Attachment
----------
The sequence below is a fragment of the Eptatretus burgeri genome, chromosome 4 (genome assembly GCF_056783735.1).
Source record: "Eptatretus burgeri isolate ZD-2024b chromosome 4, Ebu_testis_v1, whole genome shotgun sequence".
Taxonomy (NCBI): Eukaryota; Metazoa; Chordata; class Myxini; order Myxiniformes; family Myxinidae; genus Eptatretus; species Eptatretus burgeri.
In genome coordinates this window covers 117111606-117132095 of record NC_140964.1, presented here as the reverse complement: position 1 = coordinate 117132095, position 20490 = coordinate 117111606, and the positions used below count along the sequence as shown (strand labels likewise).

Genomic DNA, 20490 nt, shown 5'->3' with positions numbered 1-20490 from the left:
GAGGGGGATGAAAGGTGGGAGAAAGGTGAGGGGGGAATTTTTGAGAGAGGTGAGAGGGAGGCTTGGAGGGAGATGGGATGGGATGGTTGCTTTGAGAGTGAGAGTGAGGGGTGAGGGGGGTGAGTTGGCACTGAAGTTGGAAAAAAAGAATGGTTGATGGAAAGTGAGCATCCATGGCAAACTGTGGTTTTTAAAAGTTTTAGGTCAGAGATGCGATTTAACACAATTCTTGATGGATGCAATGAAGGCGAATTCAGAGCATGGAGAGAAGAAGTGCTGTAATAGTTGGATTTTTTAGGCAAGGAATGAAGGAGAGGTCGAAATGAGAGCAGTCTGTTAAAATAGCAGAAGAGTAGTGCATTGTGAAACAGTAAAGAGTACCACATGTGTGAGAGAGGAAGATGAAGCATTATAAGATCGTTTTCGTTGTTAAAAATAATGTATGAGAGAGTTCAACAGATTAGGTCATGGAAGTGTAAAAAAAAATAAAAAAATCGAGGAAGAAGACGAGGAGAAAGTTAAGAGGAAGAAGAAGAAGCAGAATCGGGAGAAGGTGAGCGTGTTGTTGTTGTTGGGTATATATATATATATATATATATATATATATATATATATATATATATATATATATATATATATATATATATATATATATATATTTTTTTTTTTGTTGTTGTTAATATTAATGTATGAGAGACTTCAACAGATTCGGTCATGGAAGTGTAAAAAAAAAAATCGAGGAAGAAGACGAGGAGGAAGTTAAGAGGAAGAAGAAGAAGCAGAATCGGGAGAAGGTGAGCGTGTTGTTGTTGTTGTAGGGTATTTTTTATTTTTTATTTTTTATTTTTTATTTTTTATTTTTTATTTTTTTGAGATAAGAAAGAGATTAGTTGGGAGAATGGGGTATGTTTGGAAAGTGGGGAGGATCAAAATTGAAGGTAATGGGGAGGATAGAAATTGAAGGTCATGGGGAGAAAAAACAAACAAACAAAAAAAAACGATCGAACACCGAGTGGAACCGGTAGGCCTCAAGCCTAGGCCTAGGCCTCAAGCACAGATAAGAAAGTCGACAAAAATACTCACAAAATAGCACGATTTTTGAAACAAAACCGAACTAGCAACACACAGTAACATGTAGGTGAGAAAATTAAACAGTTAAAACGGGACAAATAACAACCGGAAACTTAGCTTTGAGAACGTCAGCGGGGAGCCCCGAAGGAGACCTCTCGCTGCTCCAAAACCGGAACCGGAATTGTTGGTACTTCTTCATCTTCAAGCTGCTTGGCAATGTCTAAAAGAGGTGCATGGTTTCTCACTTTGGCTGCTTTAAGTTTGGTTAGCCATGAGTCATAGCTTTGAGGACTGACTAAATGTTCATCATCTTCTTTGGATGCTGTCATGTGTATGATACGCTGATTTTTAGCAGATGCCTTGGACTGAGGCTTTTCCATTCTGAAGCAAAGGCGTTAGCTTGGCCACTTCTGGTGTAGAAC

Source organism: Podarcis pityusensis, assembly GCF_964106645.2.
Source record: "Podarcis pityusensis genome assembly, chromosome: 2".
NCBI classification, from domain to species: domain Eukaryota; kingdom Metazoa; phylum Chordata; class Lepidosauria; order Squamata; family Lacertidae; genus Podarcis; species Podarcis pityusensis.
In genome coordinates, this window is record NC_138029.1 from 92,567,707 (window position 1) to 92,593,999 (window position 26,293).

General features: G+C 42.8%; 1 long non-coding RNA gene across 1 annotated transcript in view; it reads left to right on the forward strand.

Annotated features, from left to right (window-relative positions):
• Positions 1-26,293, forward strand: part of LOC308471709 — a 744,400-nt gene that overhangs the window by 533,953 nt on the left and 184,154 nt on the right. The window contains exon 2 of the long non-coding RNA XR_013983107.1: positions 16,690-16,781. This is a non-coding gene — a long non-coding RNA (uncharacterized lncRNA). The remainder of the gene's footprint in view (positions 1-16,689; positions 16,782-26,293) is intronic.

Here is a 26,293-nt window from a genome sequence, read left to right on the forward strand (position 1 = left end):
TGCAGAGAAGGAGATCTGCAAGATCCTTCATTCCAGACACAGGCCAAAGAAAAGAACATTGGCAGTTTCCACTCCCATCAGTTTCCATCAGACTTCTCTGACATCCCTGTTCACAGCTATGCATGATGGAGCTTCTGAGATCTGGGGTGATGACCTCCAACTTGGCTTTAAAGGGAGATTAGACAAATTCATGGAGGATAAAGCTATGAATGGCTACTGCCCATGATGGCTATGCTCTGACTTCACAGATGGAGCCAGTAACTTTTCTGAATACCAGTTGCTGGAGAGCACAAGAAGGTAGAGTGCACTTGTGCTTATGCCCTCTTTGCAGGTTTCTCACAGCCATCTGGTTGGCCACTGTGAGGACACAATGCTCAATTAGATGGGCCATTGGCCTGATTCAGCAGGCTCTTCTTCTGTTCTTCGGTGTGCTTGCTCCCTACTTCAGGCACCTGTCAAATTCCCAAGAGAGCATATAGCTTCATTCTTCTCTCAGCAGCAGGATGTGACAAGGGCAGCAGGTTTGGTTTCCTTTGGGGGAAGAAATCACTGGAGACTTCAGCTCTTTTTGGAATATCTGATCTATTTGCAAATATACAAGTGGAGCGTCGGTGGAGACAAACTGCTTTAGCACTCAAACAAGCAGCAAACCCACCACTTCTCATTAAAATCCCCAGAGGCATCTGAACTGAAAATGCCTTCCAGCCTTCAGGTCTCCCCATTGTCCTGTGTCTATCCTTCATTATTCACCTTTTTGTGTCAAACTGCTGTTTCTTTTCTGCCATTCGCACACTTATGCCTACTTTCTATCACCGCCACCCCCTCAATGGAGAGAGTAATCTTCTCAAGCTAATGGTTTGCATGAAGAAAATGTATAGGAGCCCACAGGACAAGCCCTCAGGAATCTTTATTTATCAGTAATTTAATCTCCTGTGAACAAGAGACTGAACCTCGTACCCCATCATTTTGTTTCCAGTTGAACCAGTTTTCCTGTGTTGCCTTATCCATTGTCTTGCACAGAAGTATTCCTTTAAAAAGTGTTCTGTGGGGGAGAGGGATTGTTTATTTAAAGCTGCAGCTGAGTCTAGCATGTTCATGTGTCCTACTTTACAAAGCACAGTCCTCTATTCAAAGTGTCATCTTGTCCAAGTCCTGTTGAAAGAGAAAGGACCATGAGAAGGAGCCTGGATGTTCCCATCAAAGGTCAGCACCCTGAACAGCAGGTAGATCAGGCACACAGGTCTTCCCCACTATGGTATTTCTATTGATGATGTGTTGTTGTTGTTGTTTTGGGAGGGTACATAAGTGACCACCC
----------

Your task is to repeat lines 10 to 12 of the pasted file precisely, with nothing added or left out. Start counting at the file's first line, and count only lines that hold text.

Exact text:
In genome coordinates, this window is record NC_138029.1 from 92,567,707 (window position 1) to 92,593,999 (window position 26,293).

General features: G+C 42.8%; 1 long non-coding RNA gene across 1 annotated transcript in view; it reads left to right on the forward strand.

Annotated features, from left to right (window-relative positions):